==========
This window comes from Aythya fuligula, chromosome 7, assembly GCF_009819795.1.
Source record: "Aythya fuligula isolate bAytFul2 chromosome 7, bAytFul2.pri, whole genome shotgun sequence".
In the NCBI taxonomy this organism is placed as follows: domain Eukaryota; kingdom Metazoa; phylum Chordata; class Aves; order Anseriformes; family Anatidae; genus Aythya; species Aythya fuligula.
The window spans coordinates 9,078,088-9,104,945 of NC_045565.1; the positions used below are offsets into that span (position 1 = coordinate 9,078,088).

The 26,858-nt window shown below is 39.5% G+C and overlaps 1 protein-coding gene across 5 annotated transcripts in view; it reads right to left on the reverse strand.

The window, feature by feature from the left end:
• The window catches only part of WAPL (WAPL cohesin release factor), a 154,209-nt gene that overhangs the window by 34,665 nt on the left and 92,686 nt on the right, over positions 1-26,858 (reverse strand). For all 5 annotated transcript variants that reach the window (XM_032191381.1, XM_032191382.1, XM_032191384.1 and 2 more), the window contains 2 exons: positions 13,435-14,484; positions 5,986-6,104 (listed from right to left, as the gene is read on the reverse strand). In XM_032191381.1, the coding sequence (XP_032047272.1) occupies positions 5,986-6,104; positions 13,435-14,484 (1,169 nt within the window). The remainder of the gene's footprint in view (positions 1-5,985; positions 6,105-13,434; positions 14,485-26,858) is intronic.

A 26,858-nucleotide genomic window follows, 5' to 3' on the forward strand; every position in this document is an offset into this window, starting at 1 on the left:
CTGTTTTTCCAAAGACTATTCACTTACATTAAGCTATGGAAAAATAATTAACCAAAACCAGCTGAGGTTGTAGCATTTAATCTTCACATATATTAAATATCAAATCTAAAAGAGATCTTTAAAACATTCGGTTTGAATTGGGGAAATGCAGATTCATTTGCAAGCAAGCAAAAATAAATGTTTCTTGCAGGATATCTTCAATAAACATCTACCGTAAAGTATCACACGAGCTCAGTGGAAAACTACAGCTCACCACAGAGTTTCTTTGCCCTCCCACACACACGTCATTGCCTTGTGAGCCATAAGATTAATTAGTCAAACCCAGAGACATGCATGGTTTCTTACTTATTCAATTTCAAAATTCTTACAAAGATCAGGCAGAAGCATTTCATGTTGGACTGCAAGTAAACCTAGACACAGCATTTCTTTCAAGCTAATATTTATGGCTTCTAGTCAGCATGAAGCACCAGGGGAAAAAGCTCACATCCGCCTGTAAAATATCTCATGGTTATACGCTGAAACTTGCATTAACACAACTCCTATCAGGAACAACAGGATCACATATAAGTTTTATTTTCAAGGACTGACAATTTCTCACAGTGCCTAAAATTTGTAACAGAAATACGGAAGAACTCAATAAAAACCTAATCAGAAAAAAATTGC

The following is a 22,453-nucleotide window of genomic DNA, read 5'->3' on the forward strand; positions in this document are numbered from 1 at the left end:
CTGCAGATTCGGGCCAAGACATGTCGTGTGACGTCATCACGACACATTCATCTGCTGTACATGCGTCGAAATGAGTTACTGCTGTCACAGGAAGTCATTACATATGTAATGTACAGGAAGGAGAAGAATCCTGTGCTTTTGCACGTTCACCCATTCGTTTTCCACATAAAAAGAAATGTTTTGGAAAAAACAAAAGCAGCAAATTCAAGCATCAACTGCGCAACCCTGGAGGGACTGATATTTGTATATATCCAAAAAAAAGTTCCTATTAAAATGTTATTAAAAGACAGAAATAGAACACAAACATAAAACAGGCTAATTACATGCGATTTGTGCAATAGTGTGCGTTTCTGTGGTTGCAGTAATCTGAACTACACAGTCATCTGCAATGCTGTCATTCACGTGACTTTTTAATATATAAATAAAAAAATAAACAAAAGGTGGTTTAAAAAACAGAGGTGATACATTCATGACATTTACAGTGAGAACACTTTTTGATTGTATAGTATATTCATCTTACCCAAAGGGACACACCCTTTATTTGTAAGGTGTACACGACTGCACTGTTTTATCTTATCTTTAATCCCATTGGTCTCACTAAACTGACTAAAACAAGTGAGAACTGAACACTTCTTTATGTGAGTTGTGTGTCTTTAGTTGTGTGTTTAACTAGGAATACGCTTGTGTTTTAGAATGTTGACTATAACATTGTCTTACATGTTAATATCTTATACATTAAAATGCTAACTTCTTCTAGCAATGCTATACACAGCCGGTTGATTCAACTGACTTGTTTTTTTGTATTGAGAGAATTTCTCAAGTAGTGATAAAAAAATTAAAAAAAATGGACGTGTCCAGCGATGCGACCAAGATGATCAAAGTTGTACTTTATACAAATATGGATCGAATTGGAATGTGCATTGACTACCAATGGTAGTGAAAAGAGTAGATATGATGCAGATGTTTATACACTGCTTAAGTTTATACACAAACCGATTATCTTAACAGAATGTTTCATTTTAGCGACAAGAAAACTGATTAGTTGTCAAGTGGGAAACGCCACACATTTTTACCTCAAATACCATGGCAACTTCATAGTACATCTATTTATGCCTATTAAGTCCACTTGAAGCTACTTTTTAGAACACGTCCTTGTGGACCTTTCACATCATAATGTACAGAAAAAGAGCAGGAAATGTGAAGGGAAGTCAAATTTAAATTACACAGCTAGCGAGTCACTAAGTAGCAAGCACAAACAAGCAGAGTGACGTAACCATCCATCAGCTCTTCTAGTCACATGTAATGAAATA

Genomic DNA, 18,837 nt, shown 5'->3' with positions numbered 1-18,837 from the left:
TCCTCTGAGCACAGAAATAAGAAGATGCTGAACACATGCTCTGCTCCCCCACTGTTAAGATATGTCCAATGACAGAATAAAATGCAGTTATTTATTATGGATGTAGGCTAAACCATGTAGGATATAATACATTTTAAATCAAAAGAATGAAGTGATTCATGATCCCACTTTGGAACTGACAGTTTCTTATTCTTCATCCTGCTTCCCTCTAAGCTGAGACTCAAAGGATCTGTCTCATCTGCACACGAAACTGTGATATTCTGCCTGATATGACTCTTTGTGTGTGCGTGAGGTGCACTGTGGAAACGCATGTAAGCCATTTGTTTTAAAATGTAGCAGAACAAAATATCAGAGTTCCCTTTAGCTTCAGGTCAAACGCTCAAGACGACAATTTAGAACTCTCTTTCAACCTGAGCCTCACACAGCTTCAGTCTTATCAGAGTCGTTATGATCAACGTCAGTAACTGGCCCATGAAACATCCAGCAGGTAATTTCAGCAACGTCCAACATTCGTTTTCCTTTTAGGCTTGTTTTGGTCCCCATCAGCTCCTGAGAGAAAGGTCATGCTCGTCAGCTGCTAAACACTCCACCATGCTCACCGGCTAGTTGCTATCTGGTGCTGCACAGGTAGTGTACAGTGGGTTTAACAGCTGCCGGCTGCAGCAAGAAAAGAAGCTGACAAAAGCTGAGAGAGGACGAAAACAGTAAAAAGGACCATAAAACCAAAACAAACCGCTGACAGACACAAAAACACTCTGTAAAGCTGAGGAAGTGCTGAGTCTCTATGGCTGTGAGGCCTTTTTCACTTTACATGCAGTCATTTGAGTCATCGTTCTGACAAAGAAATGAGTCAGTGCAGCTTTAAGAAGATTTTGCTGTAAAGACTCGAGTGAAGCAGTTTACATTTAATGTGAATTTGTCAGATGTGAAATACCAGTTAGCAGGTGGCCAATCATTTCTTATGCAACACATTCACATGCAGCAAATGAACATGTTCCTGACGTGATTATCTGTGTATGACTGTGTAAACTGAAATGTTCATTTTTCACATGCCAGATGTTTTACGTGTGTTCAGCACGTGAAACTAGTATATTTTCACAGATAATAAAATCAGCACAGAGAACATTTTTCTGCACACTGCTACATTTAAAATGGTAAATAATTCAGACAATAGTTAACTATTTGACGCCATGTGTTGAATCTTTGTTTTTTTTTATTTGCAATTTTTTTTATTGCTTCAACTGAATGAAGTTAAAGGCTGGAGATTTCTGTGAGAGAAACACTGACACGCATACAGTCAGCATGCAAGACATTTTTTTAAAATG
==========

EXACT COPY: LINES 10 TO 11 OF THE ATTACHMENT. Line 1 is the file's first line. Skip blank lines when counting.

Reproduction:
The following is a 22,453-nucleotide window of genomic DNA, read 5'->3' on the forward strand; positions in this document are numbered from 1 at the left end:
CTGCAGATTCGGGCCAAGACATGTCGTGTGACGTCATCACGACACATTCATCTGCTGTACATGCGTCGAAATGAGTTACTGCTGTCACAGGAAGTCATTACATATGTAATGTACAGGAAGGAGAAGAATCCTGTGCTTTTGCACGTTCACCCATTCGTTTTCCACATAAAAAGAAATGTTTTGGAAAAAACAAAAGCAGCAAATTCAAGCATCAACTGCGCAACCCTGGAGGGACTGATATTTGTATATATCCAAAAAAAAGTTCCTATTAAAATGTTATTAAAAGACAGAAATAGAACACAAACATAAAACAGGCTAATTACATGCGATTTGTGCAATAGTGTGCGTTTCTGTGGTTGCAGTAATCTGAACTACACAGTCATCTGCAATGCTGTCATTCACGTGACTTTTTAATATATAAATAAAAAAATAAACAAAAGGTGGTTTAAAAAACAGAGGTGATACATTCATGACATTTACAGTGAGAACACTTTTTGATTGTATAGTATATTCATCTTACCCAAAGGGACACACCCTTTATTTGTAAGGTGTACACGACTGCACTGTTTTATCTTATCTTTAATCCCATTGGTCTCACTAAACTGACTAAAACAAGTGAGAACTGAACACTTCTTTATGTGAGTTGTGTGTCTTTAGTTGTGTGTTTAACTAGGAATACGCTTGTGTTTTAGAATGTTGACTATAACATTGTCTTACATGTTAATATCTTATACATTAAAATGCTAACTTCTTCTAGCAATGCTATACACAGCCGGTTGATTCAACTGACTTGTTTTTTTGTATTGAGAGAATTTCTCAAGTAGTGATAAAAAAATTAAAAAAAATGGACGTGTCCAGCGATGCGACCAAGATGATCAAAGTTGTACTTTATACAAATATGGATCGAATTGGAATGTGCATTGACTACCAATGGTAGTGAAAAGAGTAGATATGATGCAGATGTTTATACACTGCTTAAGTTTATACACAAACCGATTATCTTAACAGAATGTTTCATTTTAGCGACAAGAAAACTGATTAGTTGTCAAGTGGGAAACGCCACACATTTTTACCTCAAATACCATGGCAACTTCATAGTACATCTATTTATGCCTATTAAGTCCACTTGAAGCTACTTTTTAGAACACGTCCTTGTGGACCTTTCACATCATAATGTACAGAAAAAGAGCAGGAAATGTGAAGGGAAGTCAAATTTAAATTACACAGCTAGCGAGTCACTAAGTAGCAAGCACAAACAAGCAGAGTGACGTAACCATCCATCAGCTCTTCTAGTCACATGTAATGAAATA